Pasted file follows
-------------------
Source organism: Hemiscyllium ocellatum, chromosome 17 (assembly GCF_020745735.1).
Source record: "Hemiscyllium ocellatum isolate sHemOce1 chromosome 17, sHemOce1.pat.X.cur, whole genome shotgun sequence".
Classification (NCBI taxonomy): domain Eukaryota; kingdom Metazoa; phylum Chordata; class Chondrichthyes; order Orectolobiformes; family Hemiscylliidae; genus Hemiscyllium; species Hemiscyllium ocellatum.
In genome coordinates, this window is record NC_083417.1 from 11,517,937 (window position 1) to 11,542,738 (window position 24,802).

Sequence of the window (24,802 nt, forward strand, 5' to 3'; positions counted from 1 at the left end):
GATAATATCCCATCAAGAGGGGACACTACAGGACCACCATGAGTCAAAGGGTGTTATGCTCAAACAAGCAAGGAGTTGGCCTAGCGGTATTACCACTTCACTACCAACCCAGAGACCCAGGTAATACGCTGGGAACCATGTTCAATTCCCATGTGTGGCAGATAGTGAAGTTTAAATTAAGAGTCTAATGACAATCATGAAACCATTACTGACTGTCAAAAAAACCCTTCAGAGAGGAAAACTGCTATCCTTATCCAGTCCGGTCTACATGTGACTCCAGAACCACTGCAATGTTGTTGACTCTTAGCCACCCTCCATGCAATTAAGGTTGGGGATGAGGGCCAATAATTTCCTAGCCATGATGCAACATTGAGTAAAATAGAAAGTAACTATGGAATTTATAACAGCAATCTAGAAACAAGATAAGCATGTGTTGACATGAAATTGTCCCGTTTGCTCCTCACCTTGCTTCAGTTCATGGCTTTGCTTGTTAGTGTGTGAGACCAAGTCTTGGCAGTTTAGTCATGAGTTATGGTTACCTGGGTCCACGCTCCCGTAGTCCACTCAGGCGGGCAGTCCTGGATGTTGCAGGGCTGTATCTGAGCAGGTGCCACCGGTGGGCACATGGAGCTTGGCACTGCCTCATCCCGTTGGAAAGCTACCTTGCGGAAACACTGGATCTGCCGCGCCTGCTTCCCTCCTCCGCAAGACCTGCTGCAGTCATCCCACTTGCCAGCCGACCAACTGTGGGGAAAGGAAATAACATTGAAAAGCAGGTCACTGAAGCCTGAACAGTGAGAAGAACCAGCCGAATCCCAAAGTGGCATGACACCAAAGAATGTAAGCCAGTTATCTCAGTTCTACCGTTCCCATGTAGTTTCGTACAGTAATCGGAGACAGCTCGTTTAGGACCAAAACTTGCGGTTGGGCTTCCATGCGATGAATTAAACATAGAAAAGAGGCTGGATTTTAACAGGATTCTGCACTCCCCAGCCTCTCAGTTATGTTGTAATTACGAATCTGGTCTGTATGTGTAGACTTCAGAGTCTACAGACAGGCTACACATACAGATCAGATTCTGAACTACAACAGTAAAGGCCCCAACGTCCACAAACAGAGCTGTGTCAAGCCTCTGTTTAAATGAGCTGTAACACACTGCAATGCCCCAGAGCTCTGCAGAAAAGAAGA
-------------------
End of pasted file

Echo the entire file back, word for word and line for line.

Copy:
Source organism: Hemiscyllium ocellatum, chromosome 17 (assembly GCF_020745735.1).
Source record: "Hemiscyllium ocellatum isolate sHemOce1 chromosome 17, sHemOce1.pat.X.cur, whole genome shotgun sequence".
Classification (NCBI taxonomy): domain Eukaryota; kingdom Metazoa; phylum Chordata; class Chondrichthyes; order Orectolobiformes; family Hemiscylliidae; genus Hemiscyllium; species Hemiscyllium ocellatum.
In genome coordinates, this window is record NC_083417.1 from 11,517,937 (window position 1) to 11,542,738 (window position 24,802).

Sequence of the window (24,802 nt, forward strand, 5' to 3'; positions counted from 1 at the left end):
GATAATATCCCATCAAGAGGGGACACTACAGGACCACCATGAGTCAAAGGGTGTTATGCTCAAACAAGCAAGGAGTTGGCCTAGCGGTATTACCACTTCACTACCAACCCAGAGACCCAGGTAATACGCTGGGAACCATGTTCAATTCCCATGTGTGGCAGATAGTGAAGTTTAAATTAAGAGTCTAATGACAATCATGAAACCATTACTGACTGTCAAAAAAACCCTTCAGAGAGGAAAACTGCTATCCTTATCCAGTCCGGTCTACATGTGACTCCAGAACCACTGCAATGTTGTTGACTCTTAGCCACCCTCCATGCAATTAAGGTTGGGGATGAGGGCCAATAATTTCCTAGCCATGATGCAACATTGAGTAAAATAGAAAGTAACTATGGAATTTATAACAGCAATCTAGAAACAAGATAAGCATGTGTTGACATGAAATTGTCCCGTTTGCTCCTCACCTTGCTTCAGTTCATGGCTTTGCTTGTTAGTGTGTGAGACCAAGTCTTGGCAGTTTAGTCATGAGTTATGGTTACCTGGGTCCACGCTCCCGTAGTCCACTCAGGCGGGCAGTCCTGGATGTTGCAGGGCTGTATCTGAGCAGGTGCCACCGGTGGGCACATGGAGCTTGGCACTGCCTCATCCCGTTGGAAAGCTACCTTGCGGAAACACTGGATCTGCCGCGCCTGCTTCCCTCCTCCGCAAGACCTGCTGCAGTCATCCCACTTGCCAGCCGACCAACTGTGGGGAAAGGAAATAACATTGAAAAGCAGGTCACTGAAGCCTGAACAGTGAGAAGAACCAGCCGAATCCCAAAGTGGCATGACACCAAAGAATGTAAGCCAGTTATCTCAGTTCTACCGTTCCCATGTAGTTTCGTACAGTAATCGGAGACAGCTCGTTTAGGACCAAAACTTGCGGTTGGGCTTCCATGCGATGAATTAAACATAGAAAAGAGGCTGGATTTTAACAGGATTCTGCACTCCCCAGCCTCTCAGTTATGTTGTAATTACGAATCTGGTCTGTATGTGTAGACTTCAGAGTCTACAGACAGGCTACACATACAGATCAGATTCTGAACTACAACAGTAAAGGCCCCAACGTCCACAAACAGAGCTGTGTCAAGCCTCTGTTTAAATGAGCTGTAACACACTGCAATGCCCCAGAGCTCTGCAGAAAAGAAGA